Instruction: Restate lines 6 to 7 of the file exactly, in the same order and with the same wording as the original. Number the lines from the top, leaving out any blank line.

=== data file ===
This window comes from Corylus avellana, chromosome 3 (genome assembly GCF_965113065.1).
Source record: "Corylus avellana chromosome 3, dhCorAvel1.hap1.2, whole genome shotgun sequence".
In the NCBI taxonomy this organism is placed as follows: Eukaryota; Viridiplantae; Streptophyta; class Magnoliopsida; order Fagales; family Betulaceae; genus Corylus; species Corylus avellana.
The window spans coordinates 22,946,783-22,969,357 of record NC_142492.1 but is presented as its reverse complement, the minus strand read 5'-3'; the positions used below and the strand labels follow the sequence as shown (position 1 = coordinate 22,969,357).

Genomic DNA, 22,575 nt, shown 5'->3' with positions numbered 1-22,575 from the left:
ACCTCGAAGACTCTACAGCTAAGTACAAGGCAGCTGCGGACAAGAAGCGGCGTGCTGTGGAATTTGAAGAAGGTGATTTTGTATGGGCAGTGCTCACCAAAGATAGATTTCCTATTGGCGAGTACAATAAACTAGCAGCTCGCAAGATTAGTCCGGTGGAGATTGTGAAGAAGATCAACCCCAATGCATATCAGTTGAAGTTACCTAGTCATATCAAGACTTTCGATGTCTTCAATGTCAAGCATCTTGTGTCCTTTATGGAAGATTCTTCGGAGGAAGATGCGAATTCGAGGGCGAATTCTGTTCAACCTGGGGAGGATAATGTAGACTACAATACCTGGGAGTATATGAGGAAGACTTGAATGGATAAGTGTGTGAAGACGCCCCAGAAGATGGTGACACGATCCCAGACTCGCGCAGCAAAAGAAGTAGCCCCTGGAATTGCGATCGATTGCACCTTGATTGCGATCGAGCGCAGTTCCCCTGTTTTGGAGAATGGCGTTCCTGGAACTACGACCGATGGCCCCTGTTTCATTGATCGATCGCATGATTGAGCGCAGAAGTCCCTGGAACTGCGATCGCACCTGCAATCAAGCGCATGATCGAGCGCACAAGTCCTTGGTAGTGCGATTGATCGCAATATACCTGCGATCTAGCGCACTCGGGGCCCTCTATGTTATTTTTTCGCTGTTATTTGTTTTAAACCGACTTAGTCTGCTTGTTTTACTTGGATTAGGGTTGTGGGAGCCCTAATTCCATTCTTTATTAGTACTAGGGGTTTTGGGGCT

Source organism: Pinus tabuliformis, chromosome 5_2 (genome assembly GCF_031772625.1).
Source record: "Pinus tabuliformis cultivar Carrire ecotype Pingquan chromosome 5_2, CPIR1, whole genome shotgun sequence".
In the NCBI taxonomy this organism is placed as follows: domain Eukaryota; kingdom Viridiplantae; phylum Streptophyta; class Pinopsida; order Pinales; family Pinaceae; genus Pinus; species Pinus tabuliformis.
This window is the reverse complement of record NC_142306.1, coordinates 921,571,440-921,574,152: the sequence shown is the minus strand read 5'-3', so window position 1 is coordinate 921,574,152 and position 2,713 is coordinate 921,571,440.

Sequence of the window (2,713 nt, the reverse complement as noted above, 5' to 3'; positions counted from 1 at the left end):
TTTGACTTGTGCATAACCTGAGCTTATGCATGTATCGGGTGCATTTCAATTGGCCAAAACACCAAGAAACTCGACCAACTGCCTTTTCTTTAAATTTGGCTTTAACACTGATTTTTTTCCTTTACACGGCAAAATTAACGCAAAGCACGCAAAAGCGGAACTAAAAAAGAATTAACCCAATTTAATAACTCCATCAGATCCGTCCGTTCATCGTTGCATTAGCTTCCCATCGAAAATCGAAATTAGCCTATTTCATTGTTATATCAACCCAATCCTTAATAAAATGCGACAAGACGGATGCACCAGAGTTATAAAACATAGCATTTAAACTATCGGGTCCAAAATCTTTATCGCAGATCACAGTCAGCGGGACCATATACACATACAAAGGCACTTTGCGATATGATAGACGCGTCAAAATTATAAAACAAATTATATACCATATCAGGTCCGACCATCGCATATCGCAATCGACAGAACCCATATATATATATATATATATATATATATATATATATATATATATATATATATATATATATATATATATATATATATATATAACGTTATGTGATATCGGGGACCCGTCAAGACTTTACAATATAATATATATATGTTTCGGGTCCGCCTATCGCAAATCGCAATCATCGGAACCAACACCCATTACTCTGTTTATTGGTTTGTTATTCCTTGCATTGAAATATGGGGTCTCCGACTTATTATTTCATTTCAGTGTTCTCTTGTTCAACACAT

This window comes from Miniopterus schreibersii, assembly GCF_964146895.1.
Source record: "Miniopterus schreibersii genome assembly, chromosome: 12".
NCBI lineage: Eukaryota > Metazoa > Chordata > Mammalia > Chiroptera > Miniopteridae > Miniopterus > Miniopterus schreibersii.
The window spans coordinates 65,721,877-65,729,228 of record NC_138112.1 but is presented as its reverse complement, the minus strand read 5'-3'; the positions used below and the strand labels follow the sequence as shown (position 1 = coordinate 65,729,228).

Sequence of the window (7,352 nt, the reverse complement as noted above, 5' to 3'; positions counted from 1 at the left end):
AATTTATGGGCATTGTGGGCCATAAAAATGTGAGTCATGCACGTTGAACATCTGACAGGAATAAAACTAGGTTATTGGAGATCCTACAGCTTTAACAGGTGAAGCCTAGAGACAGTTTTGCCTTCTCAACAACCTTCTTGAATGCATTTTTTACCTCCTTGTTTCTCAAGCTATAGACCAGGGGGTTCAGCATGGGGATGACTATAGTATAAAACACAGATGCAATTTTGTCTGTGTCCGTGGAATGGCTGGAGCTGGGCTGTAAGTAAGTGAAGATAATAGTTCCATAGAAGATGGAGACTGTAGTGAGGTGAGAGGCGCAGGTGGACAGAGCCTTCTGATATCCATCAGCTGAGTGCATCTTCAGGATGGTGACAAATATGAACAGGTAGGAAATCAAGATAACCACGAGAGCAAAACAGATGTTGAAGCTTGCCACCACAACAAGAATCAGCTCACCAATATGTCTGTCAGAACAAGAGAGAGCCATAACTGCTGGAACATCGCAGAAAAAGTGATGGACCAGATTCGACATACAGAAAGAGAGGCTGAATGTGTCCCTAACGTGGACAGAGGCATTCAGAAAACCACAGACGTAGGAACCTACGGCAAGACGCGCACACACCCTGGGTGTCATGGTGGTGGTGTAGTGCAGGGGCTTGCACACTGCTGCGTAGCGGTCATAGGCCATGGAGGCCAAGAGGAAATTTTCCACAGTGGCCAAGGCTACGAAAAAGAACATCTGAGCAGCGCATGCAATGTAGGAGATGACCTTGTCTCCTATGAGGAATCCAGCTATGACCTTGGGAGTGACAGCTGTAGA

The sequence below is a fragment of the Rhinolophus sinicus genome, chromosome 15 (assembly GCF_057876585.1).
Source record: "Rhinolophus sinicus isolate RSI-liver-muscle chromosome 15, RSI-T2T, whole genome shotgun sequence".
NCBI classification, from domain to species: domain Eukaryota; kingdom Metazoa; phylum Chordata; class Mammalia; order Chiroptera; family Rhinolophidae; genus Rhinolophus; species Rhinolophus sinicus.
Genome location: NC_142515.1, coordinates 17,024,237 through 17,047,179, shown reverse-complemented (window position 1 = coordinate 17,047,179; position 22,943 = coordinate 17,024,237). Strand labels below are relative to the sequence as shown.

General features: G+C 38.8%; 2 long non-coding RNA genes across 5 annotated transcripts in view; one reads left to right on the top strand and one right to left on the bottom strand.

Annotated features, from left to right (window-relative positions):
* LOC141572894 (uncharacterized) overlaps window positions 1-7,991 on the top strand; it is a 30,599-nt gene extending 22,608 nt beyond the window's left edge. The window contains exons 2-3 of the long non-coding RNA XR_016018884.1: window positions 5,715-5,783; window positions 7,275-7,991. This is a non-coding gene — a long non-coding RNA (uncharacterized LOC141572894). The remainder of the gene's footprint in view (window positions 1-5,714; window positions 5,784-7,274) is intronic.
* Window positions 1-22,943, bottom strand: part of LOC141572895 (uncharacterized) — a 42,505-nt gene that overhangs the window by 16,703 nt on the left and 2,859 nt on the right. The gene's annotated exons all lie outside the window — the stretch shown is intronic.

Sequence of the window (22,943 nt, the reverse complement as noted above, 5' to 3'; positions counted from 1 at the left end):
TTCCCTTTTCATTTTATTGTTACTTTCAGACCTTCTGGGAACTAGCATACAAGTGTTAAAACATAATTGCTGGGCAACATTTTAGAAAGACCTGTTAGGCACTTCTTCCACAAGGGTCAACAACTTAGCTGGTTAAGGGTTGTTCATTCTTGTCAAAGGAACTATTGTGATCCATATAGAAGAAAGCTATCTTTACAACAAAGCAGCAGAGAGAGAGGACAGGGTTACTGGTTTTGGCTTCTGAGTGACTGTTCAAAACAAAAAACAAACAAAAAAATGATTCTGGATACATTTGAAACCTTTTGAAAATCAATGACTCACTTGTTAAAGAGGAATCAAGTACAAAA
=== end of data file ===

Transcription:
ACCTCGAAGACTCTACAGCTAAGTACAAGGCAGCTGCGGACAAGAAGCGGCGTGCTGTGGAATTTGAAGAAGGTGATTTTGTATGGGCAGTGCTCACCAAAGATAGATTTCCTATTGGCGAGTACAATAAACTAGCAGCTCGCAAGATTAGTCCGGTGGAGATTGTGAAGAAGATCAACCCCAATGCATATCAGTTGAAGTTACCTAGTCATATCAAGACTTTCGATGTCTTCAATGTCAAGCATCTTGTGTCCTTTATGGAAGATTCTTCGGAGGAAGATGCGAATTCGAGGGCGAATTCTGTTCAACCTGGGGAGGATAATGTAGACTACAATACCTGGGAGTATATGAGGAAGACTTGAATGGATAAGTGTGTGAAGACGCCCCAGAAGATGGTGACACGATCCCAGACTCGCGCAGCAAAAGAAGTAGCCCCTGGAATTGCGATCGATTGCACCTTGATTGCGATCGAGCGCAGTTCCCCTGTTTTGGAGAATGGCGTTCCTGGAACTACGACCGATGGCCCCTGTTTCATTGATCGATCGCATGATTGAGCGCAGAAGTCCCTGGAACTGCGATCGCACCTGCAATCAAGCGCATGATCGAGCGCACAAGTCCTTGGTAGTGCGATTGATCGCAATATACCTGCGATCTAGCGCACTCGGGGCCCTCTATGTTATTTTTTCGCTGTTATTTGTTTTAAACCGACTTAGTCTGCTTGTTTTACTTGGATTAGGGTTGTGGGAGCCCTAATTCCATTCTTTATTAGTACTAGGGGTTTTGGGGCT

Source organism: Pinus tabuliformis, chromosome 5_2 (genome assembly GCF_031772625.1).